Tip 3: Make sure the car battery is secure and has great battery cables.   The battery needs to be secured at all times.  If a battery is jostling around it’ll be impaired and could short circuit.   This may ruin the battery — and even damage your car while creating a safety risk.   The same could happen when you have bad battery cables (or they’re not connected properly).  So check your cables and make sure they have a secure connection as well.

Tip 4: Insulate your car battery from extreme changes in temperature.  Protecting your car battery from big changes in temperature will help maximize the battery’s lifespan.   To do this you can use a car battery insulating material.   Newer model cars currently have these kits installed typically.  But if your car does not have one, you can easily set up one yourself.   Just be certain it matches your car’s battery compartment.  Generally the companies selling these battery insulation kits will have a form on their website where you can place in your car model and year, and it’ll tell you if your battery will match their kit — such as here (top of page).   These protective battery sleeves are usually made of plastic or an acid resistant, thermal resistant material.   These automobile battery insulation kits will insulate your battery and guard it while still allowing proper ventilation.

Tip 5: Fully charge your car battery at least once a week (use a car battery charger or shut-off if you have to).   Your car battery drains even when the car is off.  That happens because current is drawn from the battery by car accessories (radio, lights, etc.) or even the automobile computers.   This is why people come home from long vacations and locate their car battery dead.   But to avoid this, you can use either a car battery charger or a solar battery charger. 

Car battery chargers (regular or solar) will maintain the optimum charge level of your car battery when the vehicle is not being used.   They do it by providing enough electricity for your car accessories and car computer, so they do not always draw current from the car battery when the car is off.   They’re also useful if you go on plenty of short car trips (like to work and back daily ) and never give your battery a opportunity to fully recharge.  Repeatedly doing this will dramatically shorten your battery’s life — unless you use a car battery charger or interchange batteries, leaving one at home to fully charge.   The main thing to remember with this tip is…make sure you fully charge your car battery at least once a week since it’ll greatly increase the life of your battery.  Do this with a charger, interchanging batteries…or just going on a car ride long enough to recharge the battery.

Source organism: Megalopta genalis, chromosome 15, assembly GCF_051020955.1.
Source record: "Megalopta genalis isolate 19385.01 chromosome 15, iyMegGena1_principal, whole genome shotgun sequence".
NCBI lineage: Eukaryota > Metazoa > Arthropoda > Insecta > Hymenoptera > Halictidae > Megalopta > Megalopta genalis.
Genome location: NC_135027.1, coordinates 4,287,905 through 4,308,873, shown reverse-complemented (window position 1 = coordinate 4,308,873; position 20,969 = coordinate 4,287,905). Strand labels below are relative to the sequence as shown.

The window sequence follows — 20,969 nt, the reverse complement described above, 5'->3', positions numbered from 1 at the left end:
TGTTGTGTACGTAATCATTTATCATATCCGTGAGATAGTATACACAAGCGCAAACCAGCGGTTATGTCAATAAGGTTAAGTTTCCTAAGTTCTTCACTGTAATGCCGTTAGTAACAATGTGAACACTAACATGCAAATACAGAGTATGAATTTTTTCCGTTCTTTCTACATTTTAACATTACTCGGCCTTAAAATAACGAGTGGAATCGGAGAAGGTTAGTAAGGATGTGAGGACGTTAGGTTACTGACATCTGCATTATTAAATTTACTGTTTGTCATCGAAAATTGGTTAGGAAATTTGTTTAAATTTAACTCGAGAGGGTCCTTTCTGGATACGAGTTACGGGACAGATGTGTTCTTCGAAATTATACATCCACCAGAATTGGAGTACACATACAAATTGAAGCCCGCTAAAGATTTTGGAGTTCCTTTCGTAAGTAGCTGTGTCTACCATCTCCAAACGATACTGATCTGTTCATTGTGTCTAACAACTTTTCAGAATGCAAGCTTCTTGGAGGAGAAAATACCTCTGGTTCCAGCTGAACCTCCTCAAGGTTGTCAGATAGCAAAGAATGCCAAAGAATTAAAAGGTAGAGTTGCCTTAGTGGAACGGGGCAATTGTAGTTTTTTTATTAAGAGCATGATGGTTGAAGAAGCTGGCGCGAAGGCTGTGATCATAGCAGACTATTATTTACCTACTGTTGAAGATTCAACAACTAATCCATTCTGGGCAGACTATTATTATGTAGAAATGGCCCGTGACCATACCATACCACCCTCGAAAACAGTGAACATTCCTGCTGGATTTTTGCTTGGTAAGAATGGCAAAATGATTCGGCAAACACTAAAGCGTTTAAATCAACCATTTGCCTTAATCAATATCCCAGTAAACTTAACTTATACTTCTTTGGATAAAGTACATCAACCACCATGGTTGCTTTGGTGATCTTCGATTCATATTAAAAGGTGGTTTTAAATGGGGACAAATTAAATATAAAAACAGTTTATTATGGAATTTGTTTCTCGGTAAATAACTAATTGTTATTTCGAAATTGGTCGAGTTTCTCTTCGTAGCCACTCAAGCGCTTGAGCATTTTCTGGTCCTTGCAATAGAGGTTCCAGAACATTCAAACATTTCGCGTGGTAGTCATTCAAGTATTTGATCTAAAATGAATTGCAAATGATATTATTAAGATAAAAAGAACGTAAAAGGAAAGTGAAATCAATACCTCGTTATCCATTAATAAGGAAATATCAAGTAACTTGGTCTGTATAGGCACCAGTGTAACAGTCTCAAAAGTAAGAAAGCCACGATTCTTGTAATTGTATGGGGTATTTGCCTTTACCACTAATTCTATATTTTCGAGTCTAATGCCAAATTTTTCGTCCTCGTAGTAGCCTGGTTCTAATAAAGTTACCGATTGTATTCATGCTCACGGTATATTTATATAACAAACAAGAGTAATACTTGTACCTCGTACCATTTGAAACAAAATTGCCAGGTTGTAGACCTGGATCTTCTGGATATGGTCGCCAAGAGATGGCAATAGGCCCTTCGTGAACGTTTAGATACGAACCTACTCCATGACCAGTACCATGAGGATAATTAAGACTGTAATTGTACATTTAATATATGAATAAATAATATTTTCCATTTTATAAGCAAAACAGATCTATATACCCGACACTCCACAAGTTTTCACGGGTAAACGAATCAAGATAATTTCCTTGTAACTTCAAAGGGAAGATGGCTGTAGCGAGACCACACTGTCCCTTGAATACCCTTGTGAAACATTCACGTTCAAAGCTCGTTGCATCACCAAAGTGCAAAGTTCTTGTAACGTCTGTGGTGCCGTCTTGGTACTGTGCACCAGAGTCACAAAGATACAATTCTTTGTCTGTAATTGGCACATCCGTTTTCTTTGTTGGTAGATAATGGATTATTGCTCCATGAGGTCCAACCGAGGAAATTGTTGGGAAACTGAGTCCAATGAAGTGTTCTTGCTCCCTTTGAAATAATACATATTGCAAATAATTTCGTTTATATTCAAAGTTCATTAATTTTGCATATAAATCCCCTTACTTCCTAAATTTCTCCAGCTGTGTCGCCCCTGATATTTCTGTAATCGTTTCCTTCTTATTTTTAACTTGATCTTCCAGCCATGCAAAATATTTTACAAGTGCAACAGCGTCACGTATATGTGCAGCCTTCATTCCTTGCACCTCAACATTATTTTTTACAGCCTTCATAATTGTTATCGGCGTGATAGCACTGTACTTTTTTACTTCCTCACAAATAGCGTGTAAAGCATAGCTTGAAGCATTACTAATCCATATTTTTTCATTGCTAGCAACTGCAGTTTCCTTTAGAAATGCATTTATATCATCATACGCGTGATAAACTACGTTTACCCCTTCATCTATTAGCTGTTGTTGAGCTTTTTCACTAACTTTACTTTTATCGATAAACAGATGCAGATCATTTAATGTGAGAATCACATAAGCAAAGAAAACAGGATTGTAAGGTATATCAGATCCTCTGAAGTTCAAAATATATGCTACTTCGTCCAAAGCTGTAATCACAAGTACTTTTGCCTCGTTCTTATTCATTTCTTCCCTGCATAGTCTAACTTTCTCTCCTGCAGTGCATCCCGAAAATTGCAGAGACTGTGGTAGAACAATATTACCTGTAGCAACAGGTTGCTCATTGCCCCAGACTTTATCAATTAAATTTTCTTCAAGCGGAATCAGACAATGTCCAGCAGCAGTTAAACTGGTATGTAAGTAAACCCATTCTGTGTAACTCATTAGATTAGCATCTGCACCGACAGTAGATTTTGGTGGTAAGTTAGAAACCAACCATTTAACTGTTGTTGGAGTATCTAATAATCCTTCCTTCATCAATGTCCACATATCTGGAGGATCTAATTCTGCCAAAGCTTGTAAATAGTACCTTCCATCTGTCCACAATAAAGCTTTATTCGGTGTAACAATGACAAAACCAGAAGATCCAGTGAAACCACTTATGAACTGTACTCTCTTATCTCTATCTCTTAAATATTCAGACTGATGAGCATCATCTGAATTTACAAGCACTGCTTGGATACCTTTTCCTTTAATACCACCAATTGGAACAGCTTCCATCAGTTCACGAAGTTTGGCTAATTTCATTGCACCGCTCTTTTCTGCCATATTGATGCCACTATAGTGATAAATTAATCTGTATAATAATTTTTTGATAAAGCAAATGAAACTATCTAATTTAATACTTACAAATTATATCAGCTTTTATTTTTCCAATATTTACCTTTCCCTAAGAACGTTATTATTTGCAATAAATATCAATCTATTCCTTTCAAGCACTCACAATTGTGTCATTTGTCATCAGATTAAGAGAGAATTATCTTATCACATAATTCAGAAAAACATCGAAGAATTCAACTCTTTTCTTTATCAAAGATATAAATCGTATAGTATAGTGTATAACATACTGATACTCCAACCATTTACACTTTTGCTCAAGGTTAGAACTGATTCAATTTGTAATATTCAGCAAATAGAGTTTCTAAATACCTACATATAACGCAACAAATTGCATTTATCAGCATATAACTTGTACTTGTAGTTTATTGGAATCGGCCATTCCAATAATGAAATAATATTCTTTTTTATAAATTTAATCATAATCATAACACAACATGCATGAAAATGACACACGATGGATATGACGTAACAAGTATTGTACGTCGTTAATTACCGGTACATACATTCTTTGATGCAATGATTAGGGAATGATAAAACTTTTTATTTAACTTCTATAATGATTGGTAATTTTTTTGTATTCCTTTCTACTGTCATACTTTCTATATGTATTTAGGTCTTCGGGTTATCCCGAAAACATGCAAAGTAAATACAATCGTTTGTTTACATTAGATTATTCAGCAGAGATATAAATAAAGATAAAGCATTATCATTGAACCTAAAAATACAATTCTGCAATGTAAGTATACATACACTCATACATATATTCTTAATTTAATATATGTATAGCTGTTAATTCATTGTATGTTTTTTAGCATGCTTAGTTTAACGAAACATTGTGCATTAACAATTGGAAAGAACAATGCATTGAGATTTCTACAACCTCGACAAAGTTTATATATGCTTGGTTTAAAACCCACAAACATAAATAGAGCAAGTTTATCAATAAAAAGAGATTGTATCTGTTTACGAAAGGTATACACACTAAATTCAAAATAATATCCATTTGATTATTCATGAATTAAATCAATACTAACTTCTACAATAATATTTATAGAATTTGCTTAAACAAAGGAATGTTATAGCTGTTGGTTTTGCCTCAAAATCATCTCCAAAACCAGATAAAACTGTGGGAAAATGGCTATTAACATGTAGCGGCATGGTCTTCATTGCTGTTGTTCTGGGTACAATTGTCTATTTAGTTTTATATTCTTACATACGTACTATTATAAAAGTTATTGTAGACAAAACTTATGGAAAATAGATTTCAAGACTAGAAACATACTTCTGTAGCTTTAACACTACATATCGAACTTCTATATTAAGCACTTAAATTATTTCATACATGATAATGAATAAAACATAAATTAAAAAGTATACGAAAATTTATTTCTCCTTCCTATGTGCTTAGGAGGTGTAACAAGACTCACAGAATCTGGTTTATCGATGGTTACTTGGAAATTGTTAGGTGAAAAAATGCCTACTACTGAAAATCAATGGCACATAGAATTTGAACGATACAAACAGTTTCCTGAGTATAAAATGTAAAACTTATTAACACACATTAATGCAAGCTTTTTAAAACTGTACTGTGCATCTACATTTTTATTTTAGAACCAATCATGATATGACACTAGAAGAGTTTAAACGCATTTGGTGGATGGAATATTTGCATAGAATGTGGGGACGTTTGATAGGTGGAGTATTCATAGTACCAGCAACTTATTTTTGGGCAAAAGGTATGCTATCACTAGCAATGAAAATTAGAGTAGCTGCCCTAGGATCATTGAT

Tip 6: Assess your car battery’s water level.   Most car batteries indicate if there is a need for water.   So check the car battery water level indicator frequently and if water is needed, refill the battery with distilled water (and that’s important, ONLY use distilled water to refill your vehicle battery).

Never overcharge your car battery. Lead-acid batteries release hydrogen and oxygen gases when they’re overcharged.   This causes two problems:

  1. It can be explosive.

Tip 8: Assess your car’s alternator.   If you are doing everything we’ve recommended in this article but your car batteries are still dying early, you’ll want to check your car’s alternator (or get a mechanic to check it).   If your alternator is bad it will results in ineffective recharging of your battery and dramatically shorten your battery’s lifespan.